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June 4, 2004 | Fifteen years ago today, a solitary protestor stood in front of a column of tanks in Tiananmen Square, and faced them down. In doing so, "The Unknown Rebel" became a worldwide symbol of the power of the individual. Over the last decade and a half, as we in the West have watched that video clip again and again, it's easy to forget what the real outcome of the showdown on Tiananmen Square was: hundreds of protesters were killed in the streets, while thousands more were wounded.
Today, the People's Republic of China often appears to be a kinder and gentler nation. Nowhere is this seemingly more evident than on the Internet. When China opened to the door to the Internet a decade ago, the move was widely seen as a huge step towards promoting free speech within the People's Republic. Despite near-constant government monitoring and filtering, China exhibited profoundly more openness than other totalitarian regimes, such as in neighboring Burma where Internet access is still off-limits to the common people, and military intelligence reads each and every e-mail message that crosses the border.
Internet usage, meanwhile, continues to surge in China. Government statistics cite 80 million regular Internet users as of December 2003, up 20 million from the year before. Most of these people go online at Internet cafes; there are some 110,000 of them in the PRC. This explains how China can have 80 million users, with only 40 million computers. Yet old habits die hard.
Last fall, the government announced that it was implementing an "Internet cafe technology management system" to cover the entire nation by 2005. It's already up and running in a few provinces. Amnesty International reports that 2003 saw a 60 percent increase in the number of people detained or sentenced for Internet-related offences. So far, 2004 has been a busy year as well.
On March 19, Chinese dissident Ma Yalian was sentenced to 18 months in a "Re-education Through Labor" camp for posting an article to two Chinese web sites reporting police harassment and abuse of several Chinese petitioners. Over March and April, Xinhua, the Chinese state news agency, reported that the government shut down 8,600 "illegal" Internet cafes. In late May, the government announced that it would begin screening all online and mobile phone games in order to protect the morality of the country's youth. Reporters Without Borders described the May trial of Chinese dissident Du Daobin, who was arrested for posting pro-democracy articles to the Internet, as "shocking," noting that he was denied access to his attorney and forced to plead guilty.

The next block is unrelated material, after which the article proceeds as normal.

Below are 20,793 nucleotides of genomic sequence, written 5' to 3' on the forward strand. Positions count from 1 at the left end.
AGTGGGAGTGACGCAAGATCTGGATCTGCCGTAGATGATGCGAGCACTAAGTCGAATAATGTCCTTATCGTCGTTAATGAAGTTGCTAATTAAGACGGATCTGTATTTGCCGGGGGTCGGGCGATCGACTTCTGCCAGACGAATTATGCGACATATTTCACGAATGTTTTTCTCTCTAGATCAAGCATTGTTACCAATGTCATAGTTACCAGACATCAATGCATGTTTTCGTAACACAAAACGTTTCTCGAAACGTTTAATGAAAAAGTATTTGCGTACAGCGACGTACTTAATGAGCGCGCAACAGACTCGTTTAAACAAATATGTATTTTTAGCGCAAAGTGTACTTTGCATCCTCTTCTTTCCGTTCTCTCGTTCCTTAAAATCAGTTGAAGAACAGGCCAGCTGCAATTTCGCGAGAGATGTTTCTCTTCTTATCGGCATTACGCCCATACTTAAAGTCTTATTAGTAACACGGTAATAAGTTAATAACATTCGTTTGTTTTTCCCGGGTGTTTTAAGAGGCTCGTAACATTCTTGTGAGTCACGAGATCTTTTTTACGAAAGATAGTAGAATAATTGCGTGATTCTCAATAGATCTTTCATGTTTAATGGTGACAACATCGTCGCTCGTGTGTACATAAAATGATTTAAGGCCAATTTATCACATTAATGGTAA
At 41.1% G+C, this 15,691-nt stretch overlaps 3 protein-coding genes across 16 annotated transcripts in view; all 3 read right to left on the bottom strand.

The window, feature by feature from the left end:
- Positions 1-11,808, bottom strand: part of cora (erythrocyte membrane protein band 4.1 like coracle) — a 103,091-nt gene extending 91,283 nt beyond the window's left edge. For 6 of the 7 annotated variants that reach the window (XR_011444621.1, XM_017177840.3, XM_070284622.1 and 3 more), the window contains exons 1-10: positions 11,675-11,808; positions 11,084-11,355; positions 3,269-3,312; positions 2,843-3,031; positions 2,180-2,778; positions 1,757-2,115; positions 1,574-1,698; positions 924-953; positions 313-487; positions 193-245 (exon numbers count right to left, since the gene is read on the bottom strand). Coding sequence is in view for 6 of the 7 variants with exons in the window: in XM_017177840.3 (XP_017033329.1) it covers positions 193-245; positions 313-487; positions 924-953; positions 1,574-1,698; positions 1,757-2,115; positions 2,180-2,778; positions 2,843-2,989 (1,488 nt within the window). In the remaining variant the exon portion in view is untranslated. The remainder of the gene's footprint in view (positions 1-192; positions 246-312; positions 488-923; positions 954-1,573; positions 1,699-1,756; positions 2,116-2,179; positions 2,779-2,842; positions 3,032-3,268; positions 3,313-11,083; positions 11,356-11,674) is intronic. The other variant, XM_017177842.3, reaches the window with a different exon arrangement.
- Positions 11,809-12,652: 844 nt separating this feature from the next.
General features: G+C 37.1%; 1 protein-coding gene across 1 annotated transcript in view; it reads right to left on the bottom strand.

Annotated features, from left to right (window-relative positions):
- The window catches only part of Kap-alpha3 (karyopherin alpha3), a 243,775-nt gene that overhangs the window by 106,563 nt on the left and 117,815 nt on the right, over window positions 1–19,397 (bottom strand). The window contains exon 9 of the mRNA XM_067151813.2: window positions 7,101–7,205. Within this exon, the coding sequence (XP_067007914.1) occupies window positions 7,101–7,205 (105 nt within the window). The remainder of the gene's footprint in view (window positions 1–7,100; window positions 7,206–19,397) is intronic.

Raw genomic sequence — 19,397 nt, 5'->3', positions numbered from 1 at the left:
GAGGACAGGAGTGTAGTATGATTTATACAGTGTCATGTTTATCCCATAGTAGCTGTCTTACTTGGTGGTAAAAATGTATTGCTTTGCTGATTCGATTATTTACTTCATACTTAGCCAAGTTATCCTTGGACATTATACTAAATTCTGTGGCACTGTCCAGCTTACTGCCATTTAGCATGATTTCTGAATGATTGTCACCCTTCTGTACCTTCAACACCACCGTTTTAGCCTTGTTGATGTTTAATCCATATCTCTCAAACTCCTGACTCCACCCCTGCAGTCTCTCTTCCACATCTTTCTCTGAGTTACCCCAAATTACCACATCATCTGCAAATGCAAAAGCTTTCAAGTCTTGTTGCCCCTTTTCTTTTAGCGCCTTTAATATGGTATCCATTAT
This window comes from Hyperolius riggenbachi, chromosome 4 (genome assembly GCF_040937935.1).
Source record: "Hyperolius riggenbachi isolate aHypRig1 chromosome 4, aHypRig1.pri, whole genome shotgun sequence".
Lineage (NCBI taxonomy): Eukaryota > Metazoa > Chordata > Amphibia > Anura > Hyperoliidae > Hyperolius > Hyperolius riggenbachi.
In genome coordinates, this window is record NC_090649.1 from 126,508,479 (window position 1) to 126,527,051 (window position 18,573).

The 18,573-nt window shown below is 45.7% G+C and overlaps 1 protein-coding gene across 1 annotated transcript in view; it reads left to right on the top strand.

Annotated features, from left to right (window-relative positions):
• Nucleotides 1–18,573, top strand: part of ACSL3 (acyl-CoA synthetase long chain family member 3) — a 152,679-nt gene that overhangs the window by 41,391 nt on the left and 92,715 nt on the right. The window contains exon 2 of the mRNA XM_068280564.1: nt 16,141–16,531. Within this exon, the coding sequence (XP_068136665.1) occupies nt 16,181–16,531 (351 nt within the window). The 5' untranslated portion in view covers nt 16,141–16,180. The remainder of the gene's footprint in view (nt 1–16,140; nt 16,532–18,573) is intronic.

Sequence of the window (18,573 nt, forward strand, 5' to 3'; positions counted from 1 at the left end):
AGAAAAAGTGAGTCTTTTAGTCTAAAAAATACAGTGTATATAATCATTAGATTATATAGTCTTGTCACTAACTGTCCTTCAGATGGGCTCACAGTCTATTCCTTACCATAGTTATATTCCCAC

Blogs weren't immune from the censor's stamp. On March 11, the government shut down Blogbus.com for allowing politically sensitive content to be posted. Three days later, China's other two leading blogging sites, Blogcn.com and Blogdriver.com were also temporarily shut down. As the month went on, the "Celestial Nanny" would also block access to blogs hosted on Typepad.
What kind of effect did this have on Chinese bloggers? As Wang Jianshao, a Chinese blogger who works for Microsoft in Shanghai, put it at the time, "To be safe, I don't want to make any comment on this. It is the hard time for everyone involved in the China blogging world."
But just what is the China blogging world? And where did it come from?
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